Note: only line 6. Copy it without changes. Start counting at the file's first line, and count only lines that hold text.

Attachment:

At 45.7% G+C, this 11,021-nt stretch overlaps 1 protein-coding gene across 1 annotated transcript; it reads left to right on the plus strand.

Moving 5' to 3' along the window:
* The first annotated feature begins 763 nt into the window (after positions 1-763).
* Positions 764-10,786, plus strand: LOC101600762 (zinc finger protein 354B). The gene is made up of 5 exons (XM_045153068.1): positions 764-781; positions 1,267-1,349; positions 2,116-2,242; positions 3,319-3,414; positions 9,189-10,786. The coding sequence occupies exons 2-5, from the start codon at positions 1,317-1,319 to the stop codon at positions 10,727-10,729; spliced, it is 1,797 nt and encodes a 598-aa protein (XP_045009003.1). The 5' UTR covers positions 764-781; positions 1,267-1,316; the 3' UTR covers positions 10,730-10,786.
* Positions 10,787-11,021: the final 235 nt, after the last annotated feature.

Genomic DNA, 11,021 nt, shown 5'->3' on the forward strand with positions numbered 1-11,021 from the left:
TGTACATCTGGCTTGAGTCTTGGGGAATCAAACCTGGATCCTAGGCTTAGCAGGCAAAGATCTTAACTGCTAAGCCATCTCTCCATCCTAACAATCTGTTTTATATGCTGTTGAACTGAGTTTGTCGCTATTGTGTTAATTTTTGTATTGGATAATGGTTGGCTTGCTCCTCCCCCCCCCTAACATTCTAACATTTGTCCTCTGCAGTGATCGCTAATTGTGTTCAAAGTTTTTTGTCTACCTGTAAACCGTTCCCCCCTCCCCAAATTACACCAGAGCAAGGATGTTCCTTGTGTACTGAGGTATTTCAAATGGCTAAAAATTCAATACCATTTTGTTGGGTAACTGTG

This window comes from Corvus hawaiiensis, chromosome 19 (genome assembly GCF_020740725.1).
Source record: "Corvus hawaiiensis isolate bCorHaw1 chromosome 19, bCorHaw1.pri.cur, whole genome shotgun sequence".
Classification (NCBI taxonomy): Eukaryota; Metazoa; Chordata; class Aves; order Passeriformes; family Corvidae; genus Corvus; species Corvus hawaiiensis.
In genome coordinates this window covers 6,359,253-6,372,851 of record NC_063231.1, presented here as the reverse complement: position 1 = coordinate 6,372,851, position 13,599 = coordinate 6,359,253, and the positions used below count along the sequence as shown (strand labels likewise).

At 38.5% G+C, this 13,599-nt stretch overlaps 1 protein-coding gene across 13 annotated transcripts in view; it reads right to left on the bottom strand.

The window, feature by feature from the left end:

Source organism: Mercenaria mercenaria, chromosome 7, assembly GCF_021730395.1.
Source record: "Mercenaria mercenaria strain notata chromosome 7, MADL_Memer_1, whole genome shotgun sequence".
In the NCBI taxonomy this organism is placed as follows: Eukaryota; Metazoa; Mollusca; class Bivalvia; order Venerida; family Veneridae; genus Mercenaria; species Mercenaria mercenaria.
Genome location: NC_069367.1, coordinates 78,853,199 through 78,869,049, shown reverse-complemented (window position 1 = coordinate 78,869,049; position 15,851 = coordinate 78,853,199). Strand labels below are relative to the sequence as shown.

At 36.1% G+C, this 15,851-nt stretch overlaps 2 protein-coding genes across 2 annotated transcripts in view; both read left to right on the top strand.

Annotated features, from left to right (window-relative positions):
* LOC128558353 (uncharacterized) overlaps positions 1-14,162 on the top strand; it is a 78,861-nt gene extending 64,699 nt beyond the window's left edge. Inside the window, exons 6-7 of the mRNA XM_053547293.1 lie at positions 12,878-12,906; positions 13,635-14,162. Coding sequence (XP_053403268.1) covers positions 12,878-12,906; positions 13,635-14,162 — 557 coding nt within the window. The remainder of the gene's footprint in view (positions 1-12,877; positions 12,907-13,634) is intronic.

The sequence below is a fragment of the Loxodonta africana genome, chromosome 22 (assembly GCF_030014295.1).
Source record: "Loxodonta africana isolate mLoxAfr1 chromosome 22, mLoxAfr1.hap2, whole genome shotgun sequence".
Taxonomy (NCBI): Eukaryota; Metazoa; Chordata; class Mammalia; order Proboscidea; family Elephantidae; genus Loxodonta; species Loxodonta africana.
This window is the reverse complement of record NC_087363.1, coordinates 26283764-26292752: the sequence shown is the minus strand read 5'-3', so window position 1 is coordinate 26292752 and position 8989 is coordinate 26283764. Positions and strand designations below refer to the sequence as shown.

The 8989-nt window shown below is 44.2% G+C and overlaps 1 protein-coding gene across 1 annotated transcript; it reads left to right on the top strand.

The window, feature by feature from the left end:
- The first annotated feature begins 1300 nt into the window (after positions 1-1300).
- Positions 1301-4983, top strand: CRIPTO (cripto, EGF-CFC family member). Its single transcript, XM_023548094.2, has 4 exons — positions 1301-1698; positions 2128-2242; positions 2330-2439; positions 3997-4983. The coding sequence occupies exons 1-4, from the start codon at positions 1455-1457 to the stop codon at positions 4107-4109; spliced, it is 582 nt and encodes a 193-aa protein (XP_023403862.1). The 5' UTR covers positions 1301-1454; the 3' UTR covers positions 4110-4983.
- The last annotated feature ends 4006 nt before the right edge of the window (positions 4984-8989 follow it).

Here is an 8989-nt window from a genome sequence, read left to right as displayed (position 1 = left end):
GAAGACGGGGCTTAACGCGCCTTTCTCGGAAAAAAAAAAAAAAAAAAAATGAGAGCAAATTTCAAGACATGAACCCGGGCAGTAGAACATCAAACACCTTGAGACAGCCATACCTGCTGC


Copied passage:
Genomic DNA, 11,021 nt, shown 5'->3' on the forward strand with positions numbered 1-11,021 from the left: